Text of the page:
To further denote the sense of “independence” and “autonomy” of Chinese religions, rules specifically state that the religious activities of foreigners can only include foreigners among their members. This restriction prevails even if foreigners hold religious events in local “temples or churches” and ask Chinese personnel to perform a particular rite or sacrament (Nos. 17 and 20). Foreigners must present all documentation for the group’s registration which must only include foreigners, nevertheless—these must be documented in Chinese (see No. 13.7). 

The draft of rules additionally forbids foreigners to establish religious groups, activities, or schools. Foreigners cannot proselytize among Chinese citizens, nor can they recruit followers or accept donations from them (No. 21). 

Each group must register and wait for authorization of activities with the determination to be given— “within 20 days.” Registration for foreign activities mandates the inclusion of names of the participants, their phone numbers, nationality, type of visa, residence, type of religious activity, deadline, and security measures (cf. Nn. 10, 13). 

The CCP even subjects religious materials to SARA’s permissible qualifications. Foreigners cannot bring more than 10 copies of a book, pamphlet, or audio-video into China or countries within its jurisdiction. To obtain permission to introduce materials, foreigners must submit documentation explaining its content. Content must not “harm China’s national security” nor can it be “contrary to Chinese principles of religious independence and self-government” (No. 25).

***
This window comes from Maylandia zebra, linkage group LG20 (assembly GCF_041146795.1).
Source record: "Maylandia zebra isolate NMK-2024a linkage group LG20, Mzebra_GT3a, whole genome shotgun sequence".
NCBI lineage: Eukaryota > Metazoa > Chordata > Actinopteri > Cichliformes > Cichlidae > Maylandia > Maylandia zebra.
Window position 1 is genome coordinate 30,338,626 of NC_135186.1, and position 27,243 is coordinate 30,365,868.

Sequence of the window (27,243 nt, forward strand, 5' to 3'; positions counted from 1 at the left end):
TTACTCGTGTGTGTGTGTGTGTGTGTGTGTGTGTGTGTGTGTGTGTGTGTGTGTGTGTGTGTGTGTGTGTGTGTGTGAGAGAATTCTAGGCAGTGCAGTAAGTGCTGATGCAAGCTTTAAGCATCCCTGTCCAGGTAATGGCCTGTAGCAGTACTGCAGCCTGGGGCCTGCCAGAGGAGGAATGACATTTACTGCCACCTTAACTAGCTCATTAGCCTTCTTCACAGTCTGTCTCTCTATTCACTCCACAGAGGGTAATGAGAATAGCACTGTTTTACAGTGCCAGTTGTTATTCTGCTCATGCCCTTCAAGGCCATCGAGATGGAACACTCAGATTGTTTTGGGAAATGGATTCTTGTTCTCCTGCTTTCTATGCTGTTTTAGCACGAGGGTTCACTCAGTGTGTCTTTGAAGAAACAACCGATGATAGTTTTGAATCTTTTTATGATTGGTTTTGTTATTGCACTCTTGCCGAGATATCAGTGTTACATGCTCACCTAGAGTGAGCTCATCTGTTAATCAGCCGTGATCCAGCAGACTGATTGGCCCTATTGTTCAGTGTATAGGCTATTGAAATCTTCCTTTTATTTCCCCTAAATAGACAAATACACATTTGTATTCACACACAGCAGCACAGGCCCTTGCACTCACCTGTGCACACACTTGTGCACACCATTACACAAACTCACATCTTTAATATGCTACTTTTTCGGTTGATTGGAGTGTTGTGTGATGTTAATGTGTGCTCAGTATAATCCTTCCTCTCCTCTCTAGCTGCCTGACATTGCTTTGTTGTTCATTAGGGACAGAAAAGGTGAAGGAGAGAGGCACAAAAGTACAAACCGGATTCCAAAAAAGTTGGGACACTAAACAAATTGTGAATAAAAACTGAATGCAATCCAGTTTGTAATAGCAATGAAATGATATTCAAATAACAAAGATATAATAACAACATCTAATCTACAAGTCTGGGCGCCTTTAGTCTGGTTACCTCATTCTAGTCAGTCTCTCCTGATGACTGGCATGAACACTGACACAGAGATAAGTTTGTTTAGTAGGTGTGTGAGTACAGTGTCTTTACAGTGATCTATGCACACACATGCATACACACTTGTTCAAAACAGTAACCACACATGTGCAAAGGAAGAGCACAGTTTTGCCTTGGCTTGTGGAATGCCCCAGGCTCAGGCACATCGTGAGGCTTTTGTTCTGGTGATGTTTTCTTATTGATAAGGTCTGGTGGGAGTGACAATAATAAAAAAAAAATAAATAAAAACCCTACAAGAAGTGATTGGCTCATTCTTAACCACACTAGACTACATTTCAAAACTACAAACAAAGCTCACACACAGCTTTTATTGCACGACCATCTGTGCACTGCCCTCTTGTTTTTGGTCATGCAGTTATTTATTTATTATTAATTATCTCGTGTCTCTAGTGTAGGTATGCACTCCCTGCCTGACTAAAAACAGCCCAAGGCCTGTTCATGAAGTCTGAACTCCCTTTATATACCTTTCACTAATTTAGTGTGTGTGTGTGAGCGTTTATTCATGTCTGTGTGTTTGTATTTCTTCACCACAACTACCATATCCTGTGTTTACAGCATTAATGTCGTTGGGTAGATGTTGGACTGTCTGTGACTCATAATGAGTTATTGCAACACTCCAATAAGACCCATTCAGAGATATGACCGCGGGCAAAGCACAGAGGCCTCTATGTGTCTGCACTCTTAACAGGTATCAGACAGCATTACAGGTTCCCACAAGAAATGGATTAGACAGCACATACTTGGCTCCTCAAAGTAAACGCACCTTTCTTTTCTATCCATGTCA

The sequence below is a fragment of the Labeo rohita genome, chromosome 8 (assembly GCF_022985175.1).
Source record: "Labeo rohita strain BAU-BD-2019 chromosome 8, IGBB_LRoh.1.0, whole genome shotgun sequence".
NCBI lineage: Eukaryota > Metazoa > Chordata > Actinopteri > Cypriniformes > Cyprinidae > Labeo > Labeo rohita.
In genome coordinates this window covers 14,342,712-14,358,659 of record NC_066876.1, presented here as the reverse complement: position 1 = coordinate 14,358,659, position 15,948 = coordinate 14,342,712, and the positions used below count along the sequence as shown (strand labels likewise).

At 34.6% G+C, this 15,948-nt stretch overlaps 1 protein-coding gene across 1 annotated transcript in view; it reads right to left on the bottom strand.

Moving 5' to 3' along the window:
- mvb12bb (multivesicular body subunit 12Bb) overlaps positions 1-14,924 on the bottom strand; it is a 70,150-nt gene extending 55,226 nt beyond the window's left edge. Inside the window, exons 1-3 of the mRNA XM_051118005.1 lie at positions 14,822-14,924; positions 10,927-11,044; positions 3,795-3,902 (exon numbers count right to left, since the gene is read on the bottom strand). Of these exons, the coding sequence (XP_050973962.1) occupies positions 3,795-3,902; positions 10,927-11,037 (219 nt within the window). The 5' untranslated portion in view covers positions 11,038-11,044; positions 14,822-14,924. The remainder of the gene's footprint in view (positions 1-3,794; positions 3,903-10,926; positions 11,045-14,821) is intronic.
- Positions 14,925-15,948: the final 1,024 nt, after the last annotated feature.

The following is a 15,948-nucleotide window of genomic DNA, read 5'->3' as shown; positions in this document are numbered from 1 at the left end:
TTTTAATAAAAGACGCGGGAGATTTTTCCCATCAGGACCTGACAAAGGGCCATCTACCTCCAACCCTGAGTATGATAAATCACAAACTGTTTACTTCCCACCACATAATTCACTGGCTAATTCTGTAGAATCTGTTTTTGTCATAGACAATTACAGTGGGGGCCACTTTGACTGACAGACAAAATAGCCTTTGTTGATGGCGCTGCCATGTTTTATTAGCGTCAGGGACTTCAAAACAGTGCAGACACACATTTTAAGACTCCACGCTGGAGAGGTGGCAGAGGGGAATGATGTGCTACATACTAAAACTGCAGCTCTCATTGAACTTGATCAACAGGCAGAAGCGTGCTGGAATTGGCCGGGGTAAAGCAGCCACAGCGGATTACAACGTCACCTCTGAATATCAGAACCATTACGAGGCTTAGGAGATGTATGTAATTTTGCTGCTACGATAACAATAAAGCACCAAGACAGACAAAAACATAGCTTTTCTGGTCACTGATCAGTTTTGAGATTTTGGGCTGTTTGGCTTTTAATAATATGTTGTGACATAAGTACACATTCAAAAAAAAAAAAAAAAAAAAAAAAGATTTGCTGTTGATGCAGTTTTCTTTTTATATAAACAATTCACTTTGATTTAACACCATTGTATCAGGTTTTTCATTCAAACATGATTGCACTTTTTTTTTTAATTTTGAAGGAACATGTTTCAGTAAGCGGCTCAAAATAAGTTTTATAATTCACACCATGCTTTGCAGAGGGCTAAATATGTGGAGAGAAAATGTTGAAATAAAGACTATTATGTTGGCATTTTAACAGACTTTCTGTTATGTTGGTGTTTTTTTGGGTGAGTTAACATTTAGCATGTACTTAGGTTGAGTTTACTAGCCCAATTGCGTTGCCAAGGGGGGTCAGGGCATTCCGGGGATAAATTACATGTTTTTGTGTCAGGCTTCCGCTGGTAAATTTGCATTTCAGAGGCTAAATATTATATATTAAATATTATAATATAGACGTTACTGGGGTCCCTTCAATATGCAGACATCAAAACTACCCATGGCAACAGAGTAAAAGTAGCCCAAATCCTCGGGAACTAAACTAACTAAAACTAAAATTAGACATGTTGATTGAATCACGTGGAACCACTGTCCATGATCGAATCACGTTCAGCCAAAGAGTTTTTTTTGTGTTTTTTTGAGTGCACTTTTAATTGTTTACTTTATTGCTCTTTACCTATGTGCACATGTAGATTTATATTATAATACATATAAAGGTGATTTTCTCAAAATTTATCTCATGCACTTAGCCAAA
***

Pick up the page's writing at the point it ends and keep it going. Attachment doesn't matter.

Religious and cultural exchanges may include foreigners for conferences, courses, or sermons (No. 22), only if foreign personalities demonstrate proper attitudes. In addition to adhering to the aforementioned “independence” and “autonomy” constraints, foreigners must “not speak or perform antagonistic actions towards China” (No. 24). They cannot be hostile to China (No. 8). 

Foreigners cannot display “religious symbols on the outside of buildings (“temporary seats”) that house foreign religious groups. 

Without SARA’s supervision—it becomes impossible and illegal (“criminal”) to interact with unofficial Christians. It also proves difficult to engage in peaceful relations with official Christians. Stipulations also overwhelmingly restrain foreign groups seeking to be recognized as Mormons, Quakers, Jews, Jehovah’s Witnesses, or other professing beliefs. 

With the myriad of the amended CCP limitations in the proposed draft, coupled with volumes of papers required to receive permits, foreigners will find it increasingly difficult to host religious activities and events, even with SARA’s approval. 

Instead of guaranteeing religious freedom for foreigners, when approved, the proposed, amended norms will help ensure the presence of foreigners engaging in religious activities dramatically decreases or disappears. Additionally, as the CCP closes doors for foreigners to engage in religious activities with Chinese citizens, it simultaneously shuts one more door of religious freedom for China.